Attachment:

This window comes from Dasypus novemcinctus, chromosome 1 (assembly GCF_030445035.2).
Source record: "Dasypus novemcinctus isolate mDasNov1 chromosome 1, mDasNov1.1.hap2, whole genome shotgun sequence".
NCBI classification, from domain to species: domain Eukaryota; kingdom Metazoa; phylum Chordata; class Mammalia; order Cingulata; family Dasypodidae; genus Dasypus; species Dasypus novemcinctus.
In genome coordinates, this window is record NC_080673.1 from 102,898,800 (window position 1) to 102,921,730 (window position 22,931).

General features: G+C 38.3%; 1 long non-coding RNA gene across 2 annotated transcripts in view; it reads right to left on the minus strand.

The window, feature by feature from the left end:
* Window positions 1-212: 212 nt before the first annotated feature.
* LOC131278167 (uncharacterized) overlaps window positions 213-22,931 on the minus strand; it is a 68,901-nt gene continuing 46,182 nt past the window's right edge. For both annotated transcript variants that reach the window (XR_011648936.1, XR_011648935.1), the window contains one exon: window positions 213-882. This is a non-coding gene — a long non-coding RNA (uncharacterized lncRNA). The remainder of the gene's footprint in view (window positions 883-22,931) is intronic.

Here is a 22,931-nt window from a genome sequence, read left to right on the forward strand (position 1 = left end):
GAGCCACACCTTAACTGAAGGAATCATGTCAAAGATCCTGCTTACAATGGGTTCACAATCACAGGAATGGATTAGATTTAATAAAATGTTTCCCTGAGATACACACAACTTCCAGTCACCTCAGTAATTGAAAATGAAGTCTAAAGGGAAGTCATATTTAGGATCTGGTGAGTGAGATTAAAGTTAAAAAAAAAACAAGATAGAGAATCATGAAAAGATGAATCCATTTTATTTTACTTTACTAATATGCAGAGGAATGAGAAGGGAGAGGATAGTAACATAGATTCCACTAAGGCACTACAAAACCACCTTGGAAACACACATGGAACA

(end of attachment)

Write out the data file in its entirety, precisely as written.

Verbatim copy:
This window comes from Dasypus novemcinctus, chromosome 1 (assembly GCF_030445035.2).
Source record: "Dasypus novemcinctus isolate mDasNov1 chromosome 1, mDasNov1.1.hap2, whole genome shotgun sequence".
NCBI classification, from domain to species: domain Eukaryota; kingdom Metazoa; phylum Chordata; class Mammalia; order Cingulata; family Dasypodidae; genus Dasypus; species Dasypus novemcinctus.
In genome coordinates, this window is record NC_080673.1 from 102,898,800 (window position 1) to 102,921,730 (window position 22,931).

General features: G+C 38.3%; 1 long non-coding RNA gene across 2 annotated transcripts in view; it reads right to left on the minus strand.

The window, feature by feature from the left end:
* Window positions 1-212: 212 nt before the first annotated feature.
* LOC131278167 (uncharacterized) overlaps window positions 213-22,931 on the minus strand; it is a 68,901-nt gene continuing 46,182 nt past the window's right edge. For both annotated transcript variants that reach the window (XR_011648936.1, XR_011648935.1), the window contains one exon: window positions 213-882. This is a non-coding gene — a long non-coding RNA (uncharacterized lncRNA). The remainder of the gene's footprint in view (window positions 883-22,931) is intronic.

Here is a 22,931-nt window from a genome sequence, read left to right on the forward strand (position 1 = left end):
GAGCCACACCTTAACTGAAGGAATCATGTCAAAGATCCTGCTTACAATGGGTTCACAATCACAGGAATGGATTAGATTTAATAAAATGTTTCCCTGAGATACACACAACTTCCAGTCACCTCAGTAATTGAAAATGAAGTCTAAAGGGAAGTCATATTTAGGATCTGGTGAGTGAGATTAAAGTTAAAAAAAAAACAAGATAGAGAATCATGAAAAGATGAATCCATTTTATTTTACTTTACTAATATGCAGAGGAATGAGAAGGGAGAGGATAGTAACATAGATTCCACTAAGGCACTACAAAACCACCTTGGAAACACACATGGAACA